The Art of making Paper

I had the opportunity to visit a paper making factory in India. Known for its 100% recyclable products, they make paper from cotton waste. They’ve teamed up with local garment factories, to utilize the leftover pieces of fabrics. They use only 100% white cotton waste, which allows them to dye the cotton waste into whichever color they use.

Here, the village women sort through the cotton fabrics, and make them into piles.

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Next the piles of white cotton fabrics and put through some sort of grinder, cutting them into small tiny pieces of material.

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Once the left over fabric pieces have been shredded or cut into small bits, they are soaked in a huge vat, allowing them to absorb the liquid fully and the breakdown of the composition of the material.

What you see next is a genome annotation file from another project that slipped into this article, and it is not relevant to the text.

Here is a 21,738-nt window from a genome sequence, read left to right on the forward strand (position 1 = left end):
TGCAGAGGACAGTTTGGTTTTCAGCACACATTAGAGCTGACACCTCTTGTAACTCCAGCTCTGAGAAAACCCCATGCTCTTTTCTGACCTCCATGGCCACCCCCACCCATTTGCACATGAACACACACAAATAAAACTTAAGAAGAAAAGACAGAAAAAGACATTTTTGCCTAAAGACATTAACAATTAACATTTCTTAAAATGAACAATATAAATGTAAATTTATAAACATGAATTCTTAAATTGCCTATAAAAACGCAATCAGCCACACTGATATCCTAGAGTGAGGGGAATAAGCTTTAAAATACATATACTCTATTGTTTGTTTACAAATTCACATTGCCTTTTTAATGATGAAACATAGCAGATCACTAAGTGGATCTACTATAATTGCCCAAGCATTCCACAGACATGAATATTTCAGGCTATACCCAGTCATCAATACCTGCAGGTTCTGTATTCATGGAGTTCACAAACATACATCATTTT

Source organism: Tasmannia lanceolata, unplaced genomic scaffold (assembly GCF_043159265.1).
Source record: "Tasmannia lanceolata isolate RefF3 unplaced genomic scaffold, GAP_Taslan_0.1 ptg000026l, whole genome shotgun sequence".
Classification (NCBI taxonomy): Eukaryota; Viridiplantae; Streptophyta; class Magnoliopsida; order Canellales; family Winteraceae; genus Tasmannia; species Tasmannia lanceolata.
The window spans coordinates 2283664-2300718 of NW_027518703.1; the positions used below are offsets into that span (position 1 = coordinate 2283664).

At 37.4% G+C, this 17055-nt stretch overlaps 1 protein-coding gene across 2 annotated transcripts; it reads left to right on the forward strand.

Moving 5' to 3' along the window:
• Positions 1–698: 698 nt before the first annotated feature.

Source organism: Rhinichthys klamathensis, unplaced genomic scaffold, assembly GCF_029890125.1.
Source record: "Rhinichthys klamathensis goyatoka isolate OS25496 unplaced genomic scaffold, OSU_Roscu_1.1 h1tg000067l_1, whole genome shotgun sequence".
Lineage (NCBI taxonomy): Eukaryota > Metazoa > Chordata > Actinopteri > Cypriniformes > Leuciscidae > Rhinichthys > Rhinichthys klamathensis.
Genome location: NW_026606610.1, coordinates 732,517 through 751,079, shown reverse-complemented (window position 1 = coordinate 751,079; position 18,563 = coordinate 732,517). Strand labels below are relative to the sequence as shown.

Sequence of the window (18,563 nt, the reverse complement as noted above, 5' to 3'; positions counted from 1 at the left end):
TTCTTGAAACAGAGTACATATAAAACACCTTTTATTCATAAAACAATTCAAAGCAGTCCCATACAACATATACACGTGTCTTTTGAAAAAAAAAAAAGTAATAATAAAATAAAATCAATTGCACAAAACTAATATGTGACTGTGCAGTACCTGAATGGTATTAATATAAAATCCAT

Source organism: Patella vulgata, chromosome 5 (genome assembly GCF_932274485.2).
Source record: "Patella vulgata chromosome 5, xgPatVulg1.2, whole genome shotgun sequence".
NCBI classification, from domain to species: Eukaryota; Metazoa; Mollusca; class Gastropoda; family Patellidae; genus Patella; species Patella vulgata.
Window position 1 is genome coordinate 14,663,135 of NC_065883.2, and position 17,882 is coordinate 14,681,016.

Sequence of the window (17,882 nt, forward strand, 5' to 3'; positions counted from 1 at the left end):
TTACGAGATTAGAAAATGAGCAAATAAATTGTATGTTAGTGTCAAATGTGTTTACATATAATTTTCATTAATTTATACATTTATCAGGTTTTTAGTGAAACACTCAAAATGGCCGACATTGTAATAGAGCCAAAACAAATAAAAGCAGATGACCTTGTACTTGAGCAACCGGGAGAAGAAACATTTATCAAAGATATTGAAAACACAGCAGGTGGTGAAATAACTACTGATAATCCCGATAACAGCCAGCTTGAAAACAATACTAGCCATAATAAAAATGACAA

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The fibers are ready to be processed into large sheets of paper, ready to be dyed.

 

With a large machine that looks like a printing press, excess water is squeezed out, and is almost ready for the heating and drying process.

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The paper mill produces roughly 10,000 to 12,000 sheets of large paper a day! They come is all sorts of lovely colors, ready to be shipped off to different parts of the world.

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A very cool component of their business is “seed paper”.  Small seeds for plants are shipped to them by their clients and are embedded into the papers, ready to be shipped back to their clients. The papers are all made by hand and naturally dried. This way the seeds endure only a little but of “processing”, which further allows them to germinate. These sheets of papers are made into greeting cards, wrapping paper much more. Once a customer sends a card to a loved one, with the seed, they tear them into little pieces and plant in pots under some soil and eventually the little seed starts growing into a plant. It’s a brilliant idea!

Next time send your loved one a wonderful “seed” card and see what it grows into.

Amrita

 

 

 

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